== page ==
“allusers” refers to the Active directory information worksheet – so in this case it will attempt to match the mail A2 field with anything in the D column in allusers (this being the first column in the $D:$E array, and will then return the corresponding value from the E column in allusers (because I’ve specified “2”, which in my case is the description field.) The FALSE bit at the end ensures that you’re searching for an exact match.

Copy this formula down along with the list of users that have email forwarding enabled, and you’ll have a list of forwarded users along with their names, descriptions, modified dates, OUs, and any other data you like.

Today’s illegal downloaders are the entertainment industry execs of the future.

The entertainment industry has been slow to embrace the internet, and it’s fair to say that it still hasn’t got its head around a business model that enables consumers to purchase music and films at a reasonable price, online, and without heavy-handed restrictions on use.

itunes was (is) only successful because it’s easy to use. For people with one computer, one iphone or ipod, and an itunes account, it’s the easiest way in the world to purchase music and film downloads online. However, if you have more than one computer, and/or more than one playback device, the DRM imposed upon itunes downloads restricts your use and enjoyment of your purchase measurably. The alternatives are to use Amazon,, or another DRM-free download outlet, or simply use a P2P “illegal” download service. Frequently, due to the technology behind P2P / torrent downloads, it’s also the quickest way to get hold of digital media. This is patently absurd. I can think of no other product where the “free” version is easier to get hold of and easier to use than any paid-for option.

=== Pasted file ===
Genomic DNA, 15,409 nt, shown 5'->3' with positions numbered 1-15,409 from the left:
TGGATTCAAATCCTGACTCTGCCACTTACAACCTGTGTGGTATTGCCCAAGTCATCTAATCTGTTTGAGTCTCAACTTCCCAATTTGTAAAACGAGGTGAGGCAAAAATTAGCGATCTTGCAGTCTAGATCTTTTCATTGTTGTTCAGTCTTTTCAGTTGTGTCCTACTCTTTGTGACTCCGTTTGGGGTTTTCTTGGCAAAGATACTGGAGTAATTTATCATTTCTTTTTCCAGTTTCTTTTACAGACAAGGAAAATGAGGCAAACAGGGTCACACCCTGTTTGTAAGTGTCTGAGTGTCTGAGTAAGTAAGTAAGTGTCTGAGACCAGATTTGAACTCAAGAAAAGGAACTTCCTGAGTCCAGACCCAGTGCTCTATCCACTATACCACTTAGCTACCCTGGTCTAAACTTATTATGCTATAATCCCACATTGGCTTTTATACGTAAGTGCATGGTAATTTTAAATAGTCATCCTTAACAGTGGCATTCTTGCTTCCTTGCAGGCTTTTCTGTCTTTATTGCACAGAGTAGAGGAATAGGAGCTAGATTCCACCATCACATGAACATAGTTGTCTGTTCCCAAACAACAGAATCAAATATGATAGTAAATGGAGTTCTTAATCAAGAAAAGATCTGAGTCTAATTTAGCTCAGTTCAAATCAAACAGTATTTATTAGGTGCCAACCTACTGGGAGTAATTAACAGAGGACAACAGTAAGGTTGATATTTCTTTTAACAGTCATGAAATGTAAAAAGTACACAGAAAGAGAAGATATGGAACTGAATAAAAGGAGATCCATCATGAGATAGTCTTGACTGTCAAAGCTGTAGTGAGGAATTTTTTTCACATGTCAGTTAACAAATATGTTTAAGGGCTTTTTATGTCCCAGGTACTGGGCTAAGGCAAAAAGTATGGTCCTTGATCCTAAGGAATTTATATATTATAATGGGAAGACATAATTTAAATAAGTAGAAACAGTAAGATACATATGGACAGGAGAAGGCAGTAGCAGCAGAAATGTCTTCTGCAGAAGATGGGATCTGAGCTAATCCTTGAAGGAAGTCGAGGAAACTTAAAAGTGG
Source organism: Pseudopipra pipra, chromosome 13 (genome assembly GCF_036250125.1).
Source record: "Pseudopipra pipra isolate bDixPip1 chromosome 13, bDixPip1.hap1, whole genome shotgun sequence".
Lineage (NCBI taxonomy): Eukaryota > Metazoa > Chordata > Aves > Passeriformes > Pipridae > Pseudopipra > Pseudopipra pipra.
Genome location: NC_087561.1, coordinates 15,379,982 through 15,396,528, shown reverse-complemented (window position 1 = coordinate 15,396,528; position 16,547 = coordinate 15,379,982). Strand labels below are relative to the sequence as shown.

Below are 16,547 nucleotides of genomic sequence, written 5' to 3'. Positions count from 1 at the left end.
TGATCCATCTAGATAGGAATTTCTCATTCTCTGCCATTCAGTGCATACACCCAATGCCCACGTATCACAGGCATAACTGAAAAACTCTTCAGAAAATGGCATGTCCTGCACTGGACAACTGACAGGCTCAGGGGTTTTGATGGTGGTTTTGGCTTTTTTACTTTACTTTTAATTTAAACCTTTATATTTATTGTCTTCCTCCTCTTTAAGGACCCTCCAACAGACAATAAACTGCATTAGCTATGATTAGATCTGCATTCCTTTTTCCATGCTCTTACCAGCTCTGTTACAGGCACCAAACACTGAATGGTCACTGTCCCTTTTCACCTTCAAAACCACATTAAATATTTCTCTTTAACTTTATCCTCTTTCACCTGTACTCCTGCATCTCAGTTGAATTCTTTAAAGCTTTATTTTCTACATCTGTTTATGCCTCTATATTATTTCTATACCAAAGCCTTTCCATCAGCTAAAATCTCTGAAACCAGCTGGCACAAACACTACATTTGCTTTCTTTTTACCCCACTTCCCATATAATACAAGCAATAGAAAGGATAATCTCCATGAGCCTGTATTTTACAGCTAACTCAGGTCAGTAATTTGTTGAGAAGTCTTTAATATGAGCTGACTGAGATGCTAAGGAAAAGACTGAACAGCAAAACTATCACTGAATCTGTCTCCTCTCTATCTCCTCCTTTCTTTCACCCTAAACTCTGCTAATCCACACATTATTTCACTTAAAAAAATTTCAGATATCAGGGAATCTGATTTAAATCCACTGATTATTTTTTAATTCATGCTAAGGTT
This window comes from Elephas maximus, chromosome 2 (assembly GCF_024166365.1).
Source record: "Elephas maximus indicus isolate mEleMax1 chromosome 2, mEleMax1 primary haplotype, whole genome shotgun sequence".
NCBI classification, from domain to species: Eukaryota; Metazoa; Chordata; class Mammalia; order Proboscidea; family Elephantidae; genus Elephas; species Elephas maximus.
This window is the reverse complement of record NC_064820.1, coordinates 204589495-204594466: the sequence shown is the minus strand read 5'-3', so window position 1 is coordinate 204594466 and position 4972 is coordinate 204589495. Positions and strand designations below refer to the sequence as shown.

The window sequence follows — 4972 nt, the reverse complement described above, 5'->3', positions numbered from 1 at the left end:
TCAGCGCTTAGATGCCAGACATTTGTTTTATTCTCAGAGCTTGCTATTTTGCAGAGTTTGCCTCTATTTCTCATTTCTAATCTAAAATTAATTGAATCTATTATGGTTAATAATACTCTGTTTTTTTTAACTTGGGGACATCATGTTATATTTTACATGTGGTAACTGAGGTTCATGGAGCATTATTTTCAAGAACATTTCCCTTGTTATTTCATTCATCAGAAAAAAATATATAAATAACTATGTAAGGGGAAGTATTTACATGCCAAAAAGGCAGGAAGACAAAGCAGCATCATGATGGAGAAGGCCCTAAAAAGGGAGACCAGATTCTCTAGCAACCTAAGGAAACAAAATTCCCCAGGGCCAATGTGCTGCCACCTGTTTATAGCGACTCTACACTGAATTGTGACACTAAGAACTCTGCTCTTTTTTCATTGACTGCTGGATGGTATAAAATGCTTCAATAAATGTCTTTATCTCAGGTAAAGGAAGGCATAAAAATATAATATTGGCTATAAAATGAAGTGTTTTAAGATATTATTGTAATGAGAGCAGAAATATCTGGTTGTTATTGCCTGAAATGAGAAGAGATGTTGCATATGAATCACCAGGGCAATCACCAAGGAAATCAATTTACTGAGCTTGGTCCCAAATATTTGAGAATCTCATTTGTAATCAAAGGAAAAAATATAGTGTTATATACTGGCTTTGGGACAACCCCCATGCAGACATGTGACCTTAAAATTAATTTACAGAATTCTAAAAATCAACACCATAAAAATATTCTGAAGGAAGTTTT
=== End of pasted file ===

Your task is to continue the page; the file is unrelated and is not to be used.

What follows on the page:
Note: I’m not endorsing illegal downloading, simply stating that if it’s as easy, or easier, than paid-for downloads, people are going to do it. Make paid-for downloads more attractive by removing DRM, introducing an easy, more universal, very fast method of purchase and download, and look at other ways of adding value (bonus content, concert tickets, graphics and other media), and people will pay for them.

The music and film industry simply don’t understand the new business models, or are not willing to change their own. Instead, they foist anti-piracy adverts onto rental and purchased DVDs (Why?! I’ve just paid for it after all.), they add DRM to their own products, making them more difficult to use (the king of “anti-features”), they hunt down file-sharers and threaten them with court cases, and they insist on sticking by their mantra that one illegal download equals one lost sale (if you were let loose in a sweet shop and told it was all free, you’d grab more than if you were paying for the stuff, right?).

Of course, it’s not all bad. The people that are using P2P and torrent technology to acquire digital media today are the business and entertainment industry executives of the future, and they will understand this technology and these business models better than anyone in the industry at the moment. Maybe we’ll soon see a fresh wave of new businesses, new record labels, new legal download outlets, and an industry that sees its customers as valued clients, rather than a thorn in its side.